Eighteen sequences of approximately 2í30 are mixed at random, two by two: the performance time is not specified. It is an experiment on the sensation of stretching time, like a loop effect with no return. Very, very strange!
20 years after ...... ( Piano transit 1983 )
ElectroSpacePiano makes heard a piano-matter, the source of natural energy movements: the chords become stones, the highest notes streamings, two-handed runs tidal movements, the low notes landslides. The "electro" is in the pianism, lodged in the playing, and the instrument is swept away by its proliferation. Current digital techniques permit this liveliness of reaction and fusion.
In memoriam Edgar Varèse
Six movements of four minutes each, linked in pairs:
1. The discovery of the mystery (poco andante)
2. The threat of a madness (presto)
4. The nocturnal carnival (allegro)
5. The solemn dance (adagio)
6. Tragic finale (moderato)
The mixing was carried out in collaboration with Marc Piéra.
The original sounds of Drama Symphony are excerpts from my orchestral piece Les Couleurs de la parole, sampled, then treated and mixed like concrete matter. Today, the to-and-fro between instrumental writing and studio work is, for me, extremely fruitful. For while I don't forget that musical expression was given to me by the instrument, nor do I forget writing by sound, which was finally invented here, at the GRM*. The mixture of these composition techniques creates a sort of virtual orchestra, which, while having the expression of known instruments, would have a constant presence, a rhythmic set-up without the slightest flaw, an ideal balance of planes, incredible dynamics, and the ability to play continuous tutti sounds without the slightest effort.
While I am always resistant to the prevailing thinking in contemporary music, which transforms music into an object of scientific study, I am, nonetheless, an avid user of scientific procedures that allow for capturing the poetic farther on. And digital treatments of sound are part of my compositional universe (in the same way that virtual images are now part of our common imagination). I admit that this inter-world, this hybrid orchestra between the known symphony and a new sound, fascinates and sometimes frightens me, like this inter-world between the real and the virtual in which we are beginning to live.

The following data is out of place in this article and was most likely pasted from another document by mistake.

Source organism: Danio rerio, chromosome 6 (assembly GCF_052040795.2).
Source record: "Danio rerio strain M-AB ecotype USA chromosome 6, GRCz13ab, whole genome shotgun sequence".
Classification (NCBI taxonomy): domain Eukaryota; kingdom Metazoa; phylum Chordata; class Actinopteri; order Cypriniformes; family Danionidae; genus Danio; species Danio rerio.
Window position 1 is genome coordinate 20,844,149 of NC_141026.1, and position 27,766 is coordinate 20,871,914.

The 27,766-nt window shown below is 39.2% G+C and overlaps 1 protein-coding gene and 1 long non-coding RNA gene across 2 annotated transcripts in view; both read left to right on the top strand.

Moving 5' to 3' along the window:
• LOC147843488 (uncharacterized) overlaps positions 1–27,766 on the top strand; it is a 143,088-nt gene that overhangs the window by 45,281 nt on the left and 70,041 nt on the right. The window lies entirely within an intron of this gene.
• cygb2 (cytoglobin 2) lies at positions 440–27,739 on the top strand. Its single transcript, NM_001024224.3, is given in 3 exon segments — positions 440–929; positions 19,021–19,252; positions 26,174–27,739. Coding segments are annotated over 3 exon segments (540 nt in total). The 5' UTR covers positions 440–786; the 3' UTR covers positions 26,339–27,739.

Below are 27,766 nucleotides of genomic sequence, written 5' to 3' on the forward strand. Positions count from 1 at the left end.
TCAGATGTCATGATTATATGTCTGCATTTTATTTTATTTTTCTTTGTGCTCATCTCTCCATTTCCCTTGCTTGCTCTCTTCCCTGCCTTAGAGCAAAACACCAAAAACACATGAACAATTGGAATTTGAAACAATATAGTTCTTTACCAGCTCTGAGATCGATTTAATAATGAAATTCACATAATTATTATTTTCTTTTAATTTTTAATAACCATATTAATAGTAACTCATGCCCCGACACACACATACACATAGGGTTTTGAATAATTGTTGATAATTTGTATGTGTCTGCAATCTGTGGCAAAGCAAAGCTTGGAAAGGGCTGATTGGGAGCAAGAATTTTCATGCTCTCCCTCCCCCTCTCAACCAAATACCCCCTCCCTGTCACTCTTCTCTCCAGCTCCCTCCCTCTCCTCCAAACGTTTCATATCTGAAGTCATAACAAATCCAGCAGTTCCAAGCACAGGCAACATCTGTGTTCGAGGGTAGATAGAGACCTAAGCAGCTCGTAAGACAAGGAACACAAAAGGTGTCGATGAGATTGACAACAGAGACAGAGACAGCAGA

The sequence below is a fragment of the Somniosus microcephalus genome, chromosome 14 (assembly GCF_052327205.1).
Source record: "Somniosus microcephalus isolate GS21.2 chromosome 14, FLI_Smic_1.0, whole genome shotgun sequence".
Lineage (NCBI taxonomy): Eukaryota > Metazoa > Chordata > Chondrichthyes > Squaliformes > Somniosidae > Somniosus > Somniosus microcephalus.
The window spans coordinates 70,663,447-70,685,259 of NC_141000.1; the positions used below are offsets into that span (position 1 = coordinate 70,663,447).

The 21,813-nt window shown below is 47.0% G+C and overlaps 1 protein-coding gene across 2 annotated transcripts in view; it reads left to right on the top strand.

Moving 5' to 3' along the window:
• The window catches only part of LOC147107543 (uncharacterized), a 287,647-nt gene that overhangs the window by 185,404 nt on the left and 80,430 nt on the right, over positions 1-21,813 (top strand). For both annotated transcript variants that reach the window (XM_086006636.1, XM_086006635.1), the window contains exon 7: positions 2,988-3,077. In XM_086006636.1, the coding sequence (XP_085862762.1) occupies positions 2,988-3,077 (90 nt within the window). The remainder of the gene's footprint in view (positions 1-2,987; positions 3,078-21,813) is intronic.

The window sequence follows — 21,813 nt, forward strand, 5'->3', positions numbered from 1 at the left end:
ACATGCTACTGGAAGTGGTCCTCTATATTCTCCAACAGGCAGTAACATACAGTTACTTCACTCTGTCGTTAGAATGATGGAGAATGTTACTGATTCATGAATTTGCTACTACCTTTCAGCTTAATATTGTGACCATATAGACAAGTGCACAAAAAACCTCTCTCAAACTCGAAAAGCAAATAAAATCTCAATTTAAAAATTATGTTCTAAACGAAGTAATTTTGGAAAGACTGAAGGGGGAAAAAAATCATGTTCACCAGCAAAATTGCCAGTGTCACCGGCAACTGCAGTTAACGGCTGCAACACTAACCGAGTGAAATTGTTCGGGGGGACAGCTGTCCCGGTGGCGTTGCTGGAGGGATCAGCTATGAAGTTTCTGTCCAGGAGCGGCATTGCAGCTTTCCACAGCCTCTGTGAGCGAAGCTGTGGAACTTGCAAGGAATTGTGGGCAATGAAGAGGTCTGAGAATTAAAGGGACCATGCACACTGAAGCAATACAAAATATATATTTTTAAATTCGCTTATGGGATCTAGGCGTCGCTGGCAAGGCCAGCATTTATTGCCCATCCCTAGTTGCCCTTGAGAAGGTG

The descriptive content of Drama Symphony was given to me by the archetypes of illustrative music, of which "drama" is a modern genre, and which covers the feeling of violence, suspense, discovery and mystery, as well as the description of introspection and reminiscence all situations described in the vernacular production with a goodly number of synthesisers and rhythm boxes.
Throughout this work, I thought of Edgard Varèse and his symphonic utopia, which is why the score is dedicated to his memory.
11 June 1995
*Translator's note: Musical Research Group of the National Audio-visual Institute
Electro-acoustic concert piece, 5'30".
Concert piece for piano and electro-acoustic (processed piano sounds ), 18'.
A concertante piano, projecting images and carrying on a dialogue with them, plunging the listener into a huge piano, bringing his or her ear very close to the soundboard, in the recesses of the instrument. Sounds were treated with the first digital algorithms of the famous Studio 123 (the first studio of digital sound treatment at the INA-GRM, the National Audio-visual Institute), developed around that time by Bénédict Maillard. Jean-Pierre Morkerken had invented for this creation a new concept of sound broadcasting. In 1983, I was formulating the dream of a new, hybrid piano coupled with a computer. We are no longer very far from that goal. Let there be no doubt about that: the piano is now in transit, like the great harpsichords at the end of the 18th century.